The delegation met with members of Parliament from federal electorates in a number of states that benefit from economic activity generated by cruising.
Hit hard by COVID-19
They told the MPs that their businesses were among many in the travel and tourism sector hit hard by the COVID-19 pandemic.
Myrmell said the federal government’s recent extension of its biosecurity determination to September 17 had been anticipated, but the absence of an agreed pathway back for cruising, beginning with domestic itineraries, was ‘extremely disappointing.’
Industry-wide in the past 15 months, at least A$6bn in cruise-linked economic activity has been lost, he said.
25% of agencies closed
And a staggering 25% of Australian-based travel agencies specialising in cruise holidays on Carnival Australia brands in 2019 have now closed.
‘We need certainty as cruise operators to prepare for restart, but a framework to achieve this is just as vital for our many suppliers who are reeling from the suspension of cruising,’ he said.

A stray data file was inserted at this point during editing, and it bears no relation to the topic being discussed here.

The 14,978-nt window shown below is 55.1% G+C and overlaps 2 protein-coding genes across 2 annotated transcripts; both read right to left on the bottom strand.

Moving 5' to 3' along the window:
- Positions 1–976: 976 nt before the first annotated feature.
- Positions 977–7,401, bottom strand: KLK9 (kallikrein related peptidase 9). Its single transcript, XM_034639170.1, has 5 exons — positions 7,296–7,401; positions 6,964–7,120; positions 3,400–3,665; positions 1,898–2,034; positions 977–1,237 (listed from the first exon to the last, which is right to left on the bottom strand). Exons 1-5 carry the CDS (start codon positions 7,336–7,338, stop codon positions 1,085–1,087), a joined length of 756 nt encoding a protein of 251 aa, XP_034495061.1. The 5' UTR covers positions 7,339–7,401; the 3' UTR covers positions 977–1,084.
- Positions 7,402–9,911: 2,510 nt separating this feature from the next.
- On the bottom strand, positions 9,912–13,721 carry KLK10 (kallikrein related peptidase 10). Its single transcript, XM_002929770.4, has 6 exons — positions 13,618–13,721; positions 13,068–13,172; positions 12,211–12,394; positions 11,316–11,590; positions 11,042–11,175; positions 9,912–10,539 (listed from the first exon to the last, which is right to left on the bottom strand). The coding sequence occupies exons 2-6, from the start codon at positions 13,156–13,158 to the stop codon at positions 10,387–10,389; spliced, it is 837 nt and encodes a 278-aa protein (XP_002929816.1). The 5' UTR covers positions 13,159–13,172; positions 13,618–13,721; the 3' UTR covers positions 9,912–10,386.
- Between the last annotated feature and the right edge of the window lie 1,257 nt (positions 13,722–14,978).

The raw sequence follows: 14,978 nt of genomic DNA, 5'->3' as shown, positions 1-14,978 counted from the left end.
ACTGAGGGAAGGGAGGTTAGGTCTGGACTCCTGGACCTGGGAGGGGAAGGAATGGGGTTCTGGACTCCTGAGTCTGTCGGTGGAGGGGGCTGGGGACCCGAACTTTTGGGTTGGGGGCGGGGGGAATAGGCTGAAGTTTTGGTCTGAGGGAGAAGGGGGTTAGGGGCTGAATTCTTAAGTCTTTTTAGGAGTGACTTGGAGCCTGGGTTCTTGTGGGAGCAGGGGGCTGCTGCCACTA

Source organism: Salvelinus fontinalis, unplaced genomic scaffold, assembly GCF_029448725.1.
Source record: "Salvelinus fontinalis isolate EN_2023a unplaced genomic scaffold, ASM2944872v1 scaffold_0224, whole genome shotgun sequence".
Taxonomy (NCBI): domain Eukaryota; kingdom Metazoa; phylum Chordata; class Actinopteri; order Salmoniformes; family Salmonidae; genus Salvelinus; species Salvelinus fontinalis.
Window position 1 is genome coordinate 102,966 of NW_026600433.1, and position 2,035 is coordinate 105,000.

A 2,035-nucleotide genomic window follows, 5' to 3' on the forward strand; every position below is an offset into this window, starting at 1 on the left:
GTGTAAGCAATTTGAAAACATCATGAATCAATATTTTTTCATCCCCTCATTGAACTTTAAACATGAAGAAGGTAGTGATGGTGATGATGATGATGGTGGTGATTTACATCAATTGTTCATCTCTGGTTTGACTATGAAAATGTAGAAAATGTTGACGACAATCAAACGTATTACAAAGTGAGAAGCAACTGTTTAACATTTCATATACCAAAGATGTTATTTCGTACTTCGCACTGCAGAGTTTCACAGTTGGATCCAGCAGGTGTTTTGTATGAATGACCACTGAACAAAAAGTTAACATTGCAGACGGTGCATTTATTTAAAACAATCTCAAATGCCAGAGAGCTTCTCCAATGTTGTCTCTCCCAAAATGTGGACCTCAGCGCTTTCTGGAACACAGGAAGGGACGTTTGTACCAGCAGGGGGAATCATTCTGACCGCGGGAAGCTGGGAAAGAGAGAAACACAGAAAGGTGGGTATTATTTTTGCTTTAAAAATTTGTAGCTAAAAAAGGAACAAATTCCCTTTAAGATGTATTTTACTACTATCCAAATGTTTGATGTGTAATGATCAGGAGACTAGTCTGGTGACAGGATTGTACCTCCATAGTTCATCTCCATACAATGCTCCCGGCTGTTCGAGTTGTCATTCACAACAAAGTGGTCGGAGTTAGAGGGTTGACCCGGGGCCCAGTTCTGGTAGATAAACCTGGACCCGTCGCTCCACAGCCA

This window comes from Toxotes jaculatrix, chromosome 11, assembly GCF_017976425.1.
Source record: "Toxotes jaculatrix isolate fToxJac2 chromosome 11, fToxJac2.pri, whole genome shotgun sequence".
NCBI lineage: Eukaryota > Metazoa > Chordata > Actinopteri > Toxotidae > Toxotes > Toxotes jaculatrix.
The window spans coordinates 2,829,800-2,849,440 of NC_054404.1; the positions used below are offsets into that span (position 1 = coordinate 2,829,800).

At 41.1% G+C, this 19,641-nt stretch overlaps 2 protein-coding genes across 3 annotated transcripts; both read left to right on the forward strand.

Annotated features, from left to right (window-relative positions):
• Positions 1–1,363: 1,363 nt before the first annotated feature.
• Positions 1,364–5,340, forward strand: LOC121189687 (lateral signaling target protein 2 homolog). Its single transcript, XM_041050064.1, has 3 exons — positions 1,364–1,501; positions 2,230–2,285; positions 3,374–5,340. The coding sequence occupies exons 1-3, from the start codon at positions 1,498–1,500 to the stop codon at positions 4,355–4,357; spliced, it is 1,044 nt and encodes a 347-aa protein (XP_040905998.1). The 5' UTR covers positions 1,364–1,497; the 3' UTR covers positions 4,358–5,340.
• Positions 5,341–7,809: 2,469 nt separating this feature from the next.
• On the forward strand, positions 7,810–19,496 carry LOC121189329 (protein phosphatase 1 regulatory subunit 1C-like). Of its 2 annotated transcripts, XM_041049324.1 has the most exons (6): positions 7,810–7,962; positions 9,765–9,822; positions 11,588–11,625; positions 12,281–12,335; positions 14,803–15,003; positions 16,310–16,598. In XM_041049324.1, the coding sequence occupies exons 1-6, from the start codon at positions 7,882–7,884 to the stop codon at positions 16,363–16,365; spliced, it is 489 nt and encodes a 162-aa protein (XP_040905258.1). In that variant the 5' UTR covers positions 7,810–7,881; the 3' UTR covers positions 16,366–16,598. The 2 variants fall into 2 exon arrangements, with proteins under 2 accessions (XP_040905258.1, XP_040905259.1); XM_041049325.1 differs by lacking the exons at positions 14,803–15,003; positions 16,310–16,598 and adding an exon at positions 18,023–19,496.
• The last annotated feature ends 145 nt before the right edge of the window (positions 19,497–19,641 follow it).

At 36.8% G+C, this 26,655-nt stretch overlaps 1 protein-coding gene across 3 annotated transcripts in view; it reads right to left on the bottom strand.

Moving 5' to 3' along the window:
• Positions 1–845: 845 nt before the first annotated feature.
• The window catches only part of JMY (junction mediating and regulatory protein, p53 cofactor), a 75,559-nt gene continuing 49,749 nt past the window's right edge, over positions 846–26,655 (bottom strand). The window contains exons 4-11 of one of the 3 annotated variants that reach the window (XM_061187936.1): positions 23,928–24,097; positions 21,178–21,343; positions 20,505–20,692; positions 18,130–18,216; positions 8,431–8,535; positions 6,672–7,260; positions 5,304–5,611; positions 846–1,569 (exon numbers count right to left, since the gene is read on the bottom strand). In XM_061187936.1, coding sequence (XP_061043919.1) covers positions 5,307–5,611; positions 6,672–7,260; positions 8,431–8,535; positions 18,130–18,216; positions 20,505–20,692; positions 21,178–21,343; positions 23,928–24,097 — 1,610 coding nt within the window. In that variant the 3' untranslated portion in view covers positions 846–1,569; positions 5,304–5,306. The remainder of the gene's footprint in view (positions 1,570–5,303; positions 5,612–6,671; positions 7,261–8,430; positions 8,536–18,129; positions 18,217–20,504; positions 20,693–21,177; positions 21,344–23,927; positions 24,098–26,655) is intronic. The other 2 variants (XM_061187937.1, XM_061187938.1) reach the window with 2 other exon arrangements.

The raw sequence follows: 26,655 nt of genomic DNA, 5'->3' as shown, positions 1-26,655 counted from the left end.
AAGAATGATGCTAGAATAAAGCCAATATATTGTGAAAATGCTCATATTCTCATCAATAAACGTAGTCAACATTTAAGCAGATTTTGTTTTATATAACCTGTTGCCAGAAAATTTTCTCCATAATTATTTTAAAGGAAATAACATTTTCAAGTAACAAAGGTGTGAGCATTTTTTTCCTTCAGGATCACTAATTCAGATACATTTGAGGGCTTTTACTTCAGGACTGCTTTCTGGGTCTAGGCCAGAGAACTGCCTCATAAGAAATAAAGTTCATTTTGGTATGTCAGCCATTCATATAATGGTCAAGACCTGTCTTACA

Myrmell said the seven cruise lines under the Carnival Australia umbrella each year purchased food and beverage and wine valued at more than A$100m.
‘It is increasingly apparent that our loyal guests share our concern that there is still no pathway to the resumption of domestic cruising, even though they see other international markets opening up,’ he said.
‘Our guests know that the cruise industry has done the work in putting comprehensive protocols and policies in place to support a careful phased resumption of cruising.
‘Like us, they are looking for a framework that will enable them to safely return to their preferred choice of holidaying at sea.’